Deciding between NGS approaches like amplicon sequencing and shotgun metagenomics largely depends on your research objectives.
Applications of targeted vs. untargeted NGS approaches vary and benefits of each approach are listed in Table 1. Amplicon sequencing requires information about the targeted gene(s) or genomes before primer/probe design can be implemented. If that information is available, this approach can be a powerful tool for investigating and monitoring the evolution of microbes, pathogens, alleles, etc. Because of its intrinsically targeted nature, amplicon sequencing avoids unwanted host sequences, which can be problematic in shotgun metagenomic sequencing. This approach also takes advantage of a number of well-established pipelines for library construction and sequence analysis.
Shotgun metagenomics is well suited for researchers that are investigating the functional potential of a microbial community, identifying novel pathogens, or aiming to understand how species co-vary. This approach can lead to high sequencing costs and often requires sophisticated bioinformatic analyses. However, the high-resolution data generated by this approach may provide a system-level view of the genetic material in a sample.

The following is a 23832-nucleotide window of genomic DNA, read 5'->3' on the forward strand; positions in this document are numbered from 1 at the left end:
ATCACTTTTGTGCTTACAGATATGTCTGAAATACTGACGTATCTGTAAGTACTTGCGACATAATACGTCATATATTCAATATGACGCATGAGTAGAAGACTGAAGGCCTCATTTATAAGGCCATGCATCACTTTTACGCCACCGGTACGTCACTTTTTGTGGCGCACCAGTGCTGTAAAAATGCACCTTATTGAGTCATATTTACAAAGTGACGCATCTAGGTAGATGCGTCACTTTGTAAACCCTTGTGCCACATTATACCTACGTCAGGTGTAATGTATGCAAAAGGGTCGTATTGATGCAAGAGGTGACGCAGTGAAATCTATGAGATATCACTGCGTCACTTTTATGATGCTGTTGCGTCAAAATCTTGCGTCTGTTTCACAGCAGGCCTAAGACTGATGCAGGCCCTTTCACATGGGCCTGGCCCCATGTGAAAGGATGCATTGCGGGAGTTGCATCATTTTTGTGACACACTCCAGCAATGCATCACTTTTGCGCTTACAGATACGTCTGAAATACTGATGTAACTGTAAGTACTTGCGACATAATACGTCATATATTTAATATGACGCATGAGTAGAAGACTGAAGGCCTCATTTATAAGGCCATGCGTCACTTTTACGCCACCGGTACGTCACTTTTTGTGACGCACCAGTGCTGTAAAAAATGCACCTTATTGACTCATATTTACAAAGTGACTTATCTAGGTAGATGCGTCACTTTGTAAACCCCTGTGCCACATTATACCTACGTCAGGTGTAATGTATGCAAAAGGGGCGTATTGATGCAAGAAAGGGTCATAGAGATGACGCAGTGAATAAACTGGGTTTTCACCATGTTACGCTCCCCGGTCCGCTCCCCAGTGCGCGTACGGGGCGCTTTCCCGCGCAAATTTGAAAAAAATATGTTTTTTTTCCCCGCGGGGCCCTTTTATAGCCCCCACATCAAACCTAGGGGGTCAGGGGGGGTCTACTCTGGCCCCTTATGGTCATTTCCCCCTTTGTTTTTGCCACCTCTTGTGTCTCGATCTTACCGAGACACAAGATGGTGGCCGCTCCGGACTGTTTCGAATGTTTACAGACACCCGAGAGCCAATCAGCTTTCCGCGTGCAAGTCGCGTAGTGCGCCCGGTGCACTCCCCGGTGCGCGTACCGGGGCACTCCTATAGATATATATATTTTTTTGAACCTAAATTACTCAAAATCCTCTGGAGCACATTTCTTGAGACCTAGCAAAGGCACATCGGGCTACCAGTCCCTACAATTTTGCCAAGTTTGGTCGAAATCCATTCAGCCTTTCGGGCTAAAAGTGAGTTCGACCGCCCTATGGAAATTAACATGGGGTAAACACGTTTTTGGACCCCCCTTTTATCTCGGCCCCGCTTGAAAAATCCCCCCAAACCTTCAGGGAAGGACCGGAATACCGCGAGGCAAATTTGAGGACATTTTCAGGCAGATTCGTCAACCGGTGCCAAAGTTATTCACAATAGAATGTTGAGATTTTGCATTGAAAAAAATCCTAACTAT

Table 1. Key benefits of amplicon-based NGS and shotgun metagenomic sequencing.
|Amplicon-based NGS||Shotgun metagenomic sequencing|
One specific type of amplicon-based sequencing often employed by researchers for applications that include infectious disease investigations is 16S rRNA gene sequencing. This approach predates shotgun metagenomic sequencing and relies on primers to target the 16S rRNA gene, which all bacteria and archaea have in their genome. By targeting this specific gene, researchers capture the taxonomic diversity of these microbes in their sample.
16S rRNA gene sequencing is particularly industrious for characterizing microbial communities and allows researchers to obtain a large amount of sequencing data only on microbes of interest (bacteria and archaea) without sequencing other organisms (e.g., fungi, viruses). Because 16S rRNA gene sequencing relies heavily on primers, primer design is extremely important. It has been shown that poorly designed primers can result in an incomplete or biased view of the microbial community [8,10]. Further, taxonomic resolution should be taken into consideration when deciding between 16S rRNA gene sequencing and shotgun metagenomics. If a more precise taxonomic resolution is needed, shotgun metagenomics is typically the preferred approach.
While 16S rRNA gene sequencing can provide information about which microbes are present in a given environment, it cannot tell you what they can do (i.e., it cannot assess their functional potential). This information can be obtained via shotgun metagenomic sequencing. Further, the untargeted approach of shotgun metagenomics allows for sequences from all the microbes present in a sample to be sequenced which includes microbes without 16S rRNA genes like viruses and fungi. You can read more about the capabilities of 16S rRNA gene amplicon sequencing here.